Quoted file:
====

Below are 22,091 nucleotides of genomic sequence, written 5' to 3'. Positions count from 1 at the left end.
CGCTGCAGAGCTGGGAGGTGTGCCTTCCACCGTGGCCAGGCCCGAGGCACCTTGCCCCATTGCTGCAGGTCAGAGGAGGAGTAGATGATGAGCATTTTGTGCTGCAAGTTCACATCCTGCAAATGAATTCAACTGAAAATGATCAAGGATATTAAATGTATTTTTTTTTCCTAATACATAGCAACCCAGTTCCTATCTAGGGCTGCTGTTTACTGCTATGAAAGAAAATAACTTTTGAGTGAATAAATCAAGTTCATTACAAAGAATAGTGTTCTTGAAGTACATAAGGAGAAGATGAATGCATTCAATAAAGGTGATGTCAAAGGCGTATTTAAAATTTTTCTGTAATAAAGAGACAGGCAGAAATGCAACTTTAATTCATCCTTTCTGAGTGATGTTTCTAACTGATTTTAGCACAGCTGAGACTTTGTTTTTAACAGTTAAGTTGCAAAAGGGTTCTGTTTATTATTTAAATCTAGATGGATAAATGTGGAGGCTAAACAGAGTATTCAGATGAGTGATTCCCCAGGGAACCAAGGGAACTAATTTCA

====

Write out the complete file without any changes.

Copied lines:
Below are 22,091 nucleotides of genomic sequence, written 5' to 3'. Positions count from 1 at the left end.
CGCTGCAGAGCTGGGAGGTGTGCCTTCCACCGTGGCCAGGCCCGAGGCACCTTGCCCCATTGCTGCAGGTCAGAGGAGGAGTAGATGATGAGCATTTTGTGCTGCAAGTTCACATCCTGCAAATGAATTCAACTGAAAATGATCAAGGATATTAAATGTATTTTTTTTTCCTAATACATAGCAACCCAGTTCCTATCTAGGGCTGCTGTTTACTGCTATGAAAGAAAATAACTTTTGAGTGAATAAATCAAGTTCATTACAAAGAATAGTGTTCTTGAAGTACATAAGGAGAAGATGAATGCATTCAATAAAGGTGATGTCAAAGGCGTATTTAAAATTTTTCTGTAATAAAGAGACAGGCAGAAATGCAACTTTAATTCATCCTTTCTGAGTGATGTTTCTAACTGATTTTAGCACAGCTGAGACTTTGTTTTTAACAGTTAAGTTGCAAAAGGGTTCTGTTTATTATTTAAATCTAGATGGATAAATGTGGAGGCTAAACAGAGTATTCAGATGAGTGATTCCCCAGGGAACCAAGGGAACTAATTTCA